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Initial Margin

The percentage of equity a margin account holder must contribute to the purchase of securities

What is Initial Margin?

Initial margin refers to the percentage of equity a margin account holder must contribute to the purchase of securities. In other words, initial margin refers to the proportion of the total market value of the securities purchased that must be paid in cash by the investor.

 

Initial Margin

 

Understanding Initial Margin

An investor that is looking to open a margin account, which is an account that allows investors to purchase securities with borrowed funds, must contribute a certain amount of cash or unmargined securities. The amount is known as the initial margin. Essentially, it is the collateral amount that enables the investor to borrow additional money to purchase securities.

For example, with an initial margin of 50%, a cash contribution of $100,000 in a margin account would allow the investor to borrow up to $100,000 from a broker and have $200,000 in purchasing power. The image below illustrates the example:

 

Initial Margin - Illustration

 

Initial Margin in the United States

Regulation T governs the amount of credit that brokers and dealers can provide to investors for the purchase of securities in the United States. In the US, the initial margin is set at 50% of the purchase price of a security. With that said, brokers and dealers may require a higher margin if they deem the investor to be riskier.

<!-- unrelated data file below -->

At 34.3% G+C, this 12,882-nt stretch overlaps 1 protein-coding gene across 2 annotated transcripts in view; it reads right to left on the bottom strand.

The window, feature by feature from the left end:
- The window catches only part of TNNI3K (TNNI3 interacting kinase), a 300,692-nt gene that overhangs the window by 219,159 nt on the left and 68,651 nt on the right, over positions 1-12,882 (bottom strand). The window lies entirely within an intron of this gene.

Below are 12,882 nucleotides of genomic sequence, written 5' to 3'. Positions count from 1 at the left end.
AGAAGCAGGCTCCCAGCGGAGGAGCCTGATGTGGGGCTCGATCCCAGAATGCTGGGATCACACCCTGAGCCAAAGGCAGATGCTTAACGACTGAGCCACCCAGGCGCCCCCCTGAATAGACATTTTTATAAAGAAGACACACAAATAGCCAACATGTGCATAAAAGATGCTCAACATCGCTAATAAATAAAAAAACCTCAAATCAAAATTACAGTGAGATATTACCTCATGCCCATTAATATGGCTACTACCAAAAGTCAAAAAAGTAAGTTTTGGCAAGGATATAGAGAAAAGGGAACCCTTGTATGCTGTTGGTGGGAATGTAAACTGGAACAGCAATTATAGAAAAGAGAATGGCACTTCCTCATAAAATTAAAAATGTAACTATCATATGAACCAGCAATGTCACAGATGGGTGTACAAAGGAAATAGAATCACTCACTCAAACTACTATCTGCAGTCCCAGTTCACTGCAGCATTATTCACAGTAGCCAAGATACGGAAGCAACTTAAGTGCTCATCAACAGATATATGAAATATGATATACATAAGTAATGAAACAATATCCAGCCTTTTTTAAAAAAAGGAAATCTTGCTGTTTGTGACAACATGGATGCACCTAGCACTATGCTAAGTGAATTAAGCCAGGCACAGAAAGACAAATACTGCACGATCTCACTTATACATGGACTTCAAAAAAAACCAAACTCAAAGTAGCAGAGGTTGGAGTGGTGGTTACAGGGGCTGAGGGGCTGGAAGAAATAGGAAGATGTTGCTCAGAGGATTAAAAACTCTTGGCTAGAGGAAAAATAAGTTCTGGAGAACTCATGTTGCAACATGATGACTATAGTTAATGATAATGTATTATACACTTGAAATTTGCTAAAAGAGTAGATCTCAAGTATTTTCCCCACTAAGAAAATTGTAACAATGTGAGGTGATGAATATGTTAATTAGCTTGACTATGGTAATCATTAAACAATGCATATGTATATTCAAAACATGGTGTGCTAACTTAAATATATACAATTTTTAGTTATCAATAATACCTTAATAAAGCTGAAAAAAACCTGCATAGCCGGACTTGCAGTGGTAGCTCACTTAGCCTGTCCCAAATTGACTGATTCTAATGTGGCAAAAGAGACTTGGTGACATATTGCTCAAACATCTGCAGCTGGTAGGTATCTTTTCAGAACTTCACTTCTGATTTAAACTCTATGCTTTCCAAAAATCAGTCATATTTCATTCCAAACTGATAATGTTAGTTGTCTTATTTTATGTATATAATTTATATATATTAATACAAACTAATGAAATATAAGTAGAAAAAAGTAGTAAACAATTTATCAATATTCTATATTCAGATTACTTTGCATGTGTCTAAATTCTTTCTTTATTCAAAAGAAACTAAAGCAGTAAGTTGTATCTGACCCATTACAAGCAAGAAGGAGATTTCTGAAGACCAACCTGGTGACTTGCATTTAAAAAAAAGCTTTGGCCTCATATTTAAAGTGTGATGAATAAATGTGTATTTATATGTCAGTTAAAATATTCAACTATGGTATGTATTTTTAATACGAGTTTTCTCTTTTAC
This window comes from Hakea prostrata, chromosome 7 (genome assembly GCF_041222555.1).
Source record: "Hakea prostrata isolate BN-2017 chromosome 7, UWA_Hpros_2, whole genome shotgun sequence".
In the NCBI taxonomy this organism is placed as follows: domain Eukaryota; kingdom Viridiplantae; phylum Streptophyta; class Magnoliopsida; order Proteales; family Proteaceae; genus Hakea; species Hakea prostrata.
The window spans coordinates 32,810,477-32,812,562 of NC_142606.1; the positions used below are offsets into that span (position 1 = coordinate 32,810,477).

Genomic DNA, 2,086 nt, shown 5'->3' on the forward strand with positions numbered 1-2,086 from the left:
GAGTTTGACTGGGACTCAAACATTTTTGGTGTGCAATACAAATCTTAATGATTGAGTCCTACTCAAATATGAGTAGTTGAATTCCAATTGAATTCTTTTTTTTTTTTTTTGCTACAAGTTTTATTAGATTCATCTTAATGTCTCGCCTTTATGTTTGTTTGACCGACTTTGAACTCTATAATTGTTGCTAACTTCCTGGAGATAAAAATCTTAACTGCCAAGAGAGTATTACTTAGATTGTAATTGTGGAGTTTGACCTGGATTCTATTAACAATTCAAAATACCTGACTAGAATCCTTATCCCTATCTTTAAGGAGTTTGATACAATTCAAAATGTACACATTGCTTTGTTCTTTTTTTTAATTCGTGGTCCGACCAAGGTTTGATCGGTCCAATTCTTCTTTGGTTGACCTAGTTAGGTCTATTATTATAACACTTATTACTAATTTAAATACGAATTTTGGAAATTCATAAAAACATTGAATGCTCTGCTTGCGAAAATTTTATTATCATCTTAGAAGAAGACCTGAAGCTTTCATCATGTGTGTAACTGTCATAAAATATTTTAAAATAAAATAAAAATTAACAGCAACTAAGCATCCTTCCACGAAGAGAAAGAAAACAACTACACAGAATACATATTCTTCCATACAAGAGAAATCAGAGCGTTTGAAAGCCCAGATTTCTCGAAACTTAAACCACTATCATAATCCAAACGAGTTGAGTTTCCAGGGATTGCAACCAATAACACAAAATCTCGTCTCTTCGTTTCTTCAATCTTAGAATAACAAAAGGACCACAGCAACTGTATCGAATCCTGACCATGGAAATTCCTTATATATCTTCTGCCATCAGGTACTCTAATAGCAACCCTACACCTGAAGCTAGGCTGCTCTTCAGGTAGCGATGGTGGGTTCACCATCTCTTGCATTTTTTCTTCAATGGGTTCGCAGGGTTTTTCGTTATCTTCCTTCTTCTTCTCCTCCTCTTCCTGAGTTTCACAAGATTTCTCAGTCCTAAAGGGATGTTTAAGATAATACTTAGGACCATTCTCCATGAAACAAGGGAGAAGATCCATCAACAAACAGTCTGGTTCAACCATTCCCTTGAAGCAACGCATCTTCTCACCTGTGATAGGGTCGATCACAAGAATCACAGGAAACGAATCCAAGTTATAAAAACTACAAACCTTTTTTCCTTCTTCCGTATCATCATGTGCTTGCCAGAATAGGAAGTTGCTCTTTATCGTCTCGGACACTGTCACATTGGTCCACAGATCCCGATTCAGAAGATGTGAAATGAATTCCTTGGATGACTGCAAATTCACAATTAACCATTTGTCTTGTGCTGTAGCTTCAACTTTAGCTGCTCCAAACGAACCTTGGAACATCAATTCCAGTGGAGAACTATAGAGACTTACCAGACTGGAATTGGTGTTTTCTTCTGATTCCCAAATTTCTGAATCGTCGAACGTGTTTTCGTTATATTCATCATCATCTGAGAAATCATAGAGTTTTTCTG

Purchasing Power and the Initial Margin

The following formula can be used to determine the purchasing power multiplier given the initial margin percentage:

 

Purchasing Power Multiplier

 

For example:

  • An initial margin of 50% would have a purchasing power multiplier of 2x (1 / 50%). Therefore, an investor who contributes $100,000 in cash would have a total purchasing power of $200,000 ($100,000 x 2) – $100,000 in the investor’s cash and $100,000 in borrowed funds;
  • An initial margin of 40% would have a purchasing power multiplier of 2.5x (1 / 40%). Therefore, an investor that contributes $100,000 in cash would have a total purchasing power of $250,000 ($100,000 x 2.5) – $100,000 in the investor’s cash and $150,000 in borrowed funds; and
  • An initial margin of 20% would have a purchasing power multiplier of 5x (1 / 20%). Therefore, an investor that contributes $100,000 in cash would have a total purchasing power of $500,000 ($100,000 x 5) – $100,000 in the investor’s cash and $400,000 in borrowed funds.

 

Practical Example

John is an investor based in the United States who is looking to open a margin account and purchase 100 shares of ABC Company at $50 per share. According to Regulation T, the initial margin requirement is 50%. To purchase 100 shares of ABC Company at $50 per share, how much equity (cash) must John contribute?

To purchase 100 shares of ABC Company at $50 per share, a total market value of $5,000, John must contribute a 50% initial) margin. Therefore, the amount of equity (cash) that John must contribute is $5,000 x 50% =$2,500.

 

More Resources

CFI is the official provider of the Financial Modeling and Valuation Analyst (FMVA)™ certification program, designed to transform anyone into a world-class financial analyst.

To keep learning and developing your knowledge of financial analysis, we highly recommend the additional resources below:

  • Buying on Margin
  • Options: Puts and Calls
  • Trading Mechanisms
  • Investing: A Beginner’s Guide

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